When the market is not ready, that’s not a lot a hardworking sales team can do. What will happen is you would have hired a bunch of great people who’d probably quit after a year, giving the market a negative impression that the new team will have to manage even when this time, the market is ready. As a startup, every investment dollar is important esp. the ones invested in development and talent (or at least I hope that’s the mentality) and it makes no sense to churn a team through no fault of theirs.

 

Revenue:

A “fitted out” set up of an Asia office for some of our clients average around 750K to 1milUSD* year with most of the cost coming from service offices rentals, sales and marketing cost (say a modest 10k/month), salaries of sales support staff and T&E to cover Asia Pacific and Japan. Most common is the smaller setup where the first two buddies – the sales and technical pair has to put on a lot of hats to keep the lights on. Hence, sometimes there are headcount for marketing support, channel sales, inside sales etc.

Say if you are selling on premise enterprise software, the goal is to get at least 5-6m** in the first 3 years, and most of the time, you won’t get to 2m in the first year as you are gearing up but ideally, 500k, 1.8m, 3.2m are the average sort of numbers you can expect in the first 3 years, especially the max headcount you want to invest is around 2-3 for a start. We have clients that totally hit the ball out of the park with crazy numbers when everything fall in place. But having a prudent expectation and a great supportive and inspiring mgt will keep the team lean, the morale high, and this goes into turning a profit asap and gaining customer confidence.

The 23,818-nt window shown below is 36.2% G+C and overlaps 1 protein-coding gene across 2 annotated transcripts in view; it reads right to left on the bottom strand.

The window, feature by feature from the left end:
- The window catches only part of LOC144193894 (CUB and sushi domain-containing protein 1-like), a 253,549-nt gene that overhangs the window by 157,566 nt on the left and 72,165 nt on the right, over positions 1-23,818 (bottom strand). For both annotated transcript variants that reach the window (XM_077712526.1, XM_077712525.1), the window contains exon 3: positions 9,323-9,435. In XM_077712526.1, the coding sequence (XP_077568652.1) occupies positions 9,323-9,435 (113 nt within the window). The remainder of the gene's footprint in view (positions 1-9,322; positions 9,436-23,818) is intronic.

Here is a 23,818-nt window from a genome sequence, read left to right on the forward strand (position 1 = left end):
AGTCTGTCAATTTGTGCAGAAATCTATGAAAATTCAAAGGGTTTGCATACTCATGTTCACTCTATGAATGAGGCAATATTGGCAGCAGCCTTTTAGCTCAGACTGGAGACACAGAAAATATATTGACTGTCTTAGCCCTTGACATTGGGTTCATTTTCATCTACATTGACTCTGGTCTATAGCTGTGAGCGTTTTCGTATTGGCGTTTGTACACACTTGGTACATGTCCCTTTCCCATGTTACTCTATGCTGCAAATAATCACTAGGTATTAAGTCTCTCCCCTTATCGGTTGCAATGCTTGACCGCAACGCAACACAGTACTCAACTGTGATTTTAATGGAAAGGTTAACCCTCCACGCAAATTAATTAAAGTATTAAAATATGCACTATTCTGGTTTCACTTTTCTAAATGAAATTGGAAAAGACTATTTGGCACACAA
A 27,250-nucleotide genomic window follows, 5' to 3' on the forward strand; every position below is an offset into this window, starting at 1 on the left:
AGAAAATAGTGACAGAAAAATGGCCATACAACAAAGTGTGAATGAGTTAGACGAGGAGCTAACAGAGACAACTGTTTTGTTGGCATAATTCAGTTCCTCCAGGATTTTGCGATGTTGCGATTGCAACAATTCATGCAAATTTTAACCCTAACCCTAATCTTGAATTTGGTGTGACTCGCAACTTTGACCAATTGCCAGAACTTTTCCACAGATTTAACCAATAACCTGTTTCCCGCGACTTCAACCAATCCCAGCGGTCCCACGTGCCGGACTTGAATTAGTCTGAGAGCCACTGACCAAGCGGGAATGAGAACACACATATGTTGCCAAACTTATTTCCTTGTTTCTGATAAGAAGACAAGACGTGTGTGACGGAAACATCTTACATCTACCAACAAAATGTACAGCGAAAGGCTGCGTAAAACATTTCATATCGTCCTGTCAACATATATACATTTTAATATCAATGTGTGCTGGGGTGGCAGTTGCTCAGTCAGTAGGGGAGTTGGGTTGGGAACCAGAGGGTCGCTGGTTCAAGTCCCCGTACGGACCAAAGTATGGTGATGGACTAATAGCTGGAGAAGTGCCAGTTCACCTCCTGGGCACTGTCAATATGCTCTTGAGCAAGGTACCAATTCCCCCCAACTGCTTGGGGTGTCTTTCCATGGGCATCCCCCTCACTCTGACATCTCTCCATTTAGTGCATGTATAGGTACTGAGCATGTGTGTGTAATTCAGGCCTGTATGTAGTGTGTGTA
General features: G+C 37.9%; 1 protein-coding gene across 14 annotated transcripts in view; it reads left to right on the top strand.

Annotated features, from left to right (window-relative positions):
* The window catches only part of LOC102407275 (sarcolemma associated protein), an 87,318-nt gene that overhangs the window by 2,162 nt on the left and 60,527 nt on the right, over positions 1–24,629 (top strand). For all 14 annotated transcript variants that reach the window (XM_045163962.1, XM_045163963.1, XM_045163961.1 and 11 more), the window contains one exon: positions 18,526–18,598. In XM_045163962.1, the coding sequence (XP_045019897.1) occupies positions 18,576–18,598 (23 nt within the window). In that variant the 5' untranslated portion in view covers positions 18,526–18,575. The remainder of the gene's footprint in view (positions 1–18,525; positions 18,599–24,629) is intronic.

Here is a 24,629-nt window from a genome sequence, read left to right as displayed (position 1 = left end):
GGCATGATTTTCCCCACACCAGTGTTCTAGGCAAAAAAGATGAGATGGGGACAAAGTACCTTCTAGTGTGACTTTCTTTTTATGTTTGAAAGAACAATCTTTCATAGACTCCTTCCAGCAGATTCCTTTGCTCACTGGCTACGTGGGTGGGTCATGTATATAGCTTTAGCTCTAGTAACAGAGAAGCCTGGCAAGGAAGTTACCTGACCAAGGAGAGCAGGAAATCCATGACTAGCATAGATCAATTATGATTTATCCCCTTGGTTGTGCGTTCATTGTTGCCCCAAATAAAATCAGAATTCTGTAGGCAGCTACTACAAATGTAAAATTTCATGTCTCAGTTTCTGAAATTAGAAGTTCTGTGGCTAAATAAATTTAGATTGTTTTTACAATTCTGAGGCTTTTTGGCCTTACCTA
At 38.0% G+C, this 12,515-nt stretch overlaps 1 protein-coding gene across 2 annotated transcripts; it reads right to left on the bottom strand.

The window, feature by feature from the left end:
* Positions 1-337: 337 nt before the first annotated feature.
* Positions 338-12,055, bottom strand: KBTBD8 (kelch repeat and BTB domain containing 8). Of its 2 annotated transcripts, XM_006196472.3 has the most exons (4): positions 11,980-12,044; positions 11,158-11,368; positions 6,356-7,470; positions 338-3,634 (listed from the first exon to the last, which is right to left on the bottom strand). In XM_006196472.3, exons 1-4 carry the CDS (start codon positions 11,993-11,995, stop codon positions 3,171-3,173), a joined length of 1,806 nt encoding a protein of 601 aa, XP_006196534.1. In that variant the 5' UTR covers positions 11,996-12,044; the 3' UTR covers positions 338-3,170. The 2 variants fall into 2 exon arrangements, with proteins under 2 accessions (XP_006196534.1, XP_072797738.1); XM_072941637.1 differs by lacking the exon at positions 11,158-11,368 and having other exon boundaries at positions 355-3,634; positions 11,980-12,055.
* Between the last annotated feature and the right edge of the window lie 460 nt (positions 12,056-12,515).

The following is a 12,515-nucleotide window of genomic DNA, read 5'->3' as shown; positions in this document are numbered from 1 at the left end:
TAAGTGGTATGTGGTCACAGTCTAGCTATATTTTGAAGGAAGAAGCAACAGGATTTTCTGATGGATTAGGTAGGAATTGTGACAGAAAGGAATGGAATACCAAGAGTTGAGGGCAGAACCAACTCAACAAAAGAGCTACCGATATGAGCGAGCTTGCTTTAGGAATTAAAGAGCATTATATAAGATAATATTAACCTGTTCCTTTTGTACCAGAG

*around 6 people – 1 sales, 1 channel, 1 inside sales, 1 marketing, 1 head of sales, 1 presales
** assuming on premise enterprise software offerings, ranging 50-200k a pop, 6-12 months sales cycle

 

For SaaS or anything on subscription, the number varies because there are high dollar value MRR offerings and there are lower cost ones. The most recent unicorn SaaS co we placed for, has more headcounts on account management, technical customer success managers and only 1 or 2 logo hunters as the signups and converts from freemium are strong and successfully marketed. The cost work out to be roughly the same although the logo hunters tend to higher OTE but a 50:50 or 60:40 split, so the base is more palatable from a cost perspective.

So many clients came here, expecting to hire that wonderful Rockstar pair who will make everything right and believing that customers here will love their product like they do from home. They have aggressive targets and work the people relentlessly. Many of these also prefer to hire by pedigree. We have seen many teams churned, batches by batches. There were a few that were in their 5th team by year 3 – channels avoid them and customers are apprehensive to buy.

In my opinion, this is an expensive option compared to having realistic expectations, spending time understanding your customers and gaining loyalty with your team here, while running a tight ship. The best teams I have seen has a good leader, the team is often very tight, loyal to each other and works super hard happily and great marketing and channel support.